Putting Data to Work for Workers: The Role of Information Technology in U.S. Worker Protection Agencies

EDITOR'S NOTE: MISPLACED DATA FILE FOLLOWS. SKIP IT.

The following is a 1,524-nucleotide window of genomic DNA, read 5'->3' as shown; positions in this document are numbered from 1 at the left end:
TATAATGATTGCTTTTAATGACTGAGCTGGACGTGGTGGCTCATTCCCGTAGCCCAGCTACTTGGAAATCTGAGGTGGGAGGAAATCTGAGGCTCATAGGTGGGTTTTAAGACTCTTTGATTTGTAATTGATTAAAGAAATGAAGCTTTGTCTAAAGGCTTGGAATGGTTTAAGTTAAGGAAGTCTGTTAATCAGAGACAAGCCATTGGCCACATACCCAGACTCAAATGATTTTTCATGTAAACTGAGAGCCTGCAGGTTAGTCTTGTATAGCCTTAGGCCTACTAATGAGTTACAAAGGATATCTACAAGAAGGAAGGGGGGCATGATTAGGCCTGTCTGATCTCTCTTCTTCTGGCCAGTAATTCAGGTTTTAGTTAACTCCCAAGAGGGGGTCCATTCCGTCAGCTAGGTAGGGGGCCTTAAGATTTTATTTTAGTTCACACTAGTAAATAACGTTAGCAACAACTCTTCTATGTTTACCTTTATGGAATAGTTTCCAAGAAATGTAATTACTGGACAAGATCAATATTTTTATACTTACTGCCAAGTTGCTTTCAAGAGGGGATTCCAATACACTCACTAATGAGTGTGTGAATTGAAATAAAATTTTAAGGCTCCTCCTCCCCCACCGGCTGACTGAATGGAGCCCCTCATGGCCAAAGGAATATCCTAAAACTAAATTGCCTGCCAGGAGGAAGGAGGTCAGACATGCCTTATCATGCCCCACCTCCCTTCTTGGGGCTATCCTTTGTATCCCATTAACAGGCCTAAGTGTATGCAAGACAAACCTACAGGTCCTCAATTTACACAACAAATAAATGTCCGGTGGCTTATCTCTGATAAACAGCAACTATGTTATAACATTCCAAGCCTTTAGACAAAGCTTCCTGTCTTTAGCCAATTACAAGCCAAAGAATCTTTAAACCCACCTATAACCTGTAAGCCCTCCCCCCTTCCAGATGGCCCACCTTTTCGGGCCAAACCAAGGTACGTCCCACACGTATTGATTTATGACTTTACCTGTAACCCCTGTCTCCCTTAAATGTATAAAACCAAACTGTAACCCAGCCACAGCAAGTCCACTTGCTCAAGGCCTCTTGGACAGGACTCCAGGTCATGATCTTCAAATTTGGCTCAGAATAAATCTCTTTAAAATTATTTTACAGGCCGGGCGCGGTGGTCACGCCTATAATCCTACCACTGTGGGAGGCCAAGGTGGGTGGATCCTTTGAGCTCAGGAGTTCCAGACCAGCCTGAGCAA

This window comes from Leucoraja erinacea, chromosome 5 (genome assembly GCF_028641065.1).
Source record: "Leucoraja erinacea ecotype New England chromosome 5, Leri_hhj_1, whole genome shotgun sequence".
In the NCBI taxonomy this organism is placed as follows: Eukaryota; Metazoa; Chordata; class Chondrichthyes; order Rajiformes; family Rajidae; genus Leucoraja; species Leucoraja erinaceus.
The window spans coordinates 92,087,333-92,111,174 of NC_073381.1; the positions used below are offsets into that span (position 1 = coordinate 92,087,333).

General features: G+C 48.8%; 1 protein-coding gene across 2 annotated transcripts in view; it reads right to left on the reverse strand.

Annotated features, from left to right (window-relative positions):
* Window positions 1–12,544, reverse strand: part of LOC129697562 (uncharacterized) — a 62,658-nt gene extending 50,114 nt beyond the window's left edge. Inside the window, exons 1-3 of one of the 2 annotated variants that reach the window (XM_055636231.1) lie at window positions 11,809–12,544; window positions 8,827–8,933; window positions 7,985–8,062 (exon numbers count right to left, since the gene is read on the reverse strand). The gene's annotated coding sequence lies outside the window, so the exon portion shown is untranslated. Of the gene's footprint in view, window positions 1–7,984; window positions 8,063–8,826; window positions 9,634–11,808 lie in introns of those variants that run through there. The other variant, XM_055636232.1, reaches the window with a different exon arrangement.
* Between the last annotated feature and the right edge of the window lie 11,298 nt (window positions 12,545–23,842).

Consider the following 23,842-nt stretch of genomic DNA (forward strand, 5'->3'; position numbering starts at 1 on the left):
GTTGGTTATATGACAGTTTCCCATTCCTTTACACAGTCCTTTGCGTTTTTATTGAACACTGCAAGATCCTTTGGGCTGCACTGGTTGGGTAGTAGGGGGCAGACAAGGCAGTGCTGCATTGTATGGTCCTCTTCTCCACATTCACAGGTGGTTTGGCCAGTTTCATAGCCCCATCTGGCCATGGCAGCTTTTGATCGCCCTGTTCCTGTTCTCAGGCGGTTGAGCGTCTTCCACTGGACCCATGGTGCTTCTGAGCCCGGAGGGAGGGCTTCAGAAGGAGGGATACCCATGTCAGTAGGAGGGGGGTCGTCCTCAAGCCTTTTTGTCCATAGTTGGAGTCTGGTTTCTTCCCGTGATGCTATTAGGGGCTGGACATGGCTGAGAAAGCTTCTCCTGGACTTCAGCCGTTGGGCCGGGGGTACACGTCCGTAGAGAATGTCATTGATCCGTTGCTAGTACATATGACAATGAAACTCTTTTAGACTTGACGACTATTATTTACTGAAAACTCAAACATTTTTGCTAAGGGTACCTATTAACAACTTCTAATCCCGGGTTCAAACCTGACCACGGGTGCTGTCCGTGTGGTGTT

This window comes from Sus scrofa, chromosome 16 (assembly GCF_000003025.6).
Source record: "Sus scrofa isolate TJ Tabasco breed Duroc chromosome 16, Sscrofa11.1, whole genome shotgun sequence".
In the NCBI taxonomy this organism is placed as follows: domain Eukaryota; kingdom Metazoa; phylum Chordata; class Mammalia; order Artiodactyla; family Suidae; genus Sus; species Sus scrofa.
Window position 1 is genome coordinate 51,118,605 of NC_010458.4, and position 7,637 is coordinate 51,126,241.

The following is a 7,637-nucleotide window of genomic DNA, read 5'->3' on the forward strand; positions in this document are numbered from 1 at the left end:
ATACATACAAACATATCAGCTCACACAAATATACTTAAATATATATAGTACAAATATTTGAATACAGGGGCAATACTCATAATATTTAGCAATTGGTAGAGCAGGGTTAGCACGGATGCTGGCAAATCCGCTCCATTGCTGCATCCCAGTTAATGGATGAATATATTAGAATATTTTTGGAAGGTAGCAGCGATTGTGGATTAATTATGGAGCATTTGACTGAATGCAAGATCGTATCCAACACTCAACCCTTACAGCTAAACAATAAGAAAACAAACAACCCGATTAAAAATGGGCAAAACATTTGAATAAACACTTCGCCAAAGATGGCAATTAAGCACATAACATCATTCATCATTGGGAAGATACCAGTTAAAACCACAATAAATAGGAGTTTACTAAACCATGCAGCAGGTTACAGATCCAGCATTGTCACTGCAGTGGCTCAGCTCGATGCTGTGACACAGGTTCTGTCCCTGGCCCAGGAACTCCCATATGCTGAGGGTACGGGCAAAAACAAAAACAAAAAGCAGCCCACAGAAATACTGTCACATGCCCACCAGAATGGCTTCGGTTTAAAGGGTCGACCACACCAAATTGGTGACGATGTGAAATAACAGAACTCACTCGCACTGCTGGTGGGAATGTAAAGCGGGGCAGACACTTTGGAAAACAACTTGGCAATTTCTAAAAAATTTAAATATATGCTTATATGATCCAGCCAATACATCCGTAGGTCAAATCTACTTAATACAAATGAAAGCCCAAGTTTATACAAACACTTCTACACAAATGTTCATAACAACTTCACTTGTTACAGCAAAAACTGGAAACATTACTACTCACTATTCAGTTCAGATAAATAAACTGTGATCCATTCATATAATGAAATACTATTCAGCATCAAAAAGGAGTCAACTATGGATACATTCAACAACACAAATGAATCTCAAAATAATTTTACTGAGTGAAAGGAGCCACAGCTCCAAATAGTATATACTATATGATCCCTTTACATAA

The adoption by the Department of Labor (DOL) of new Strategic Goals in 2010 represented an important turning point in its history. In a more thoroughgoing fashion than ever before, DOL has embraced the principle that outcomes and impacts, not outputs, are the criteria by which its worker protection efforts should be judged. The Department’s recently adopted New Approach specifies that rigorous data analysis and program evaluation, informed by social scientific research methods, are now the preferred metrics for quantifying the Department’s effects on the regulated community. Notably absent from the Agency’s public documentation, however, is any detailed evaluation of the role of information technology in supporting its enforcement agenda. In this article, the author seeks to fill this void by describing how a comprehensive reevaluation of DOL’s data infrastructure and IT capabilities could further the principles embodied in the New Approach. She proposes four criteria – quality, scope, accessibility, and interconnectivity – for assessing the performance of each regulatory IT system; enumerates ways in which each criterion can be observed and measured; identifies ways in which DOL’s current data systems fall short; and suggests promising avenues for reform. The author also highlights important barriers that impede systemic IT change and suggests ways in which they might be overcome.